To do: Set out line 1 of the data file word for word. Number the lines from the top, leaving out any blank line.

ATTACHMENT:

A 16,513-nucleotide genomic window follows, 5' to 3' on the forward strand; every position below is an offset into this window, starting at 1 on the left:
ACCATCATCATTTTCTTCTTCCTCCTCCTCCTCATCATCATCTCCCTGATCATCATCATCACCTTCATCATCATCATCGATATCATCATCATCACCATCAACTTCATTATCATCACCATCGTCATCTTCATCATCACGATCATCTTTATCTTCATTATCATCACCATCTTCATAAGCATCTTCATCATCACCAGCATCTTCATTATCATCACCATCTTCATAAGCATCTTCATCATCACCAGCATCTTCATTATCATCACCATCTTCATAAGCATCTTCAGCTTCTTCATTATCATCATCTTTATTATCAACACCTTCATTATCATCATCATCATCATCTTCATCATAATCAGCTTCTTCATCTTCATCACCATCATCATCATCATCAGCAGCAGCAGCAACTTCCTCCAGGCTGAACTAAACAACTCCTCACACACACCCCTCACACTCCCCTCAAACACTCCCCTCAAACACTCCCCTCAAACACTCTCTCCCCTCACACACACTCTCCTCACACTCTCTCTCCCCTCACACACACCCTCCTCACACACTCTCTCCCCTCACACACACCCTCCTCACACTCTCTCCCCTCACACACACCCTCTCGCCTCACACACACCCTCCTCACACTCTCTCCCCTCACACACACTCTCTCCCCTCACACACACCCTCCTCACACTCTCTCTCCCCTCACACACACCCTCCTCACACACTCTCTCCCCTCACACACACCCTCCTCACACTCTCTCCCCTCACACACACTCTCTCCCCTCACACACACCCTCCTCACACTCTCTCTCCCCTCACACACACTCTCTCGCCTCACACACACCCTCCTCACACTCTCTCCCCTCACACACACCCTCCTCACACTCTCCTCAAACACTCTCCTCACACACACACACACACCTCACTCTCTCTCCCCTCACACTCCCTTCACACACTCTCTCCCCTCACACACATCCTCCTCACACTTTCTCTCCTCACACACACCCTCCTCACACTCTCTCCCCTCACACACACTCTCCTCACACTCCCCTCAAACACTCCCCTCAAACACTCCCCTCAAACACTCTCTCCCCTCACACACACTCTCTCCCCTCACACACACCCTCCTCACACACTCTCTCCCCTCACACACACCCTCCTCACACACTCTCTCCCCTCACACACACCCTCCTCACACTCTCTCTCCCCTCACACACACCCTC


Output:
A 16,513-nucleotide genomic window follows, 5' to 3' on the forward strand; every position below is an offset into this window, starting at 1 on the left: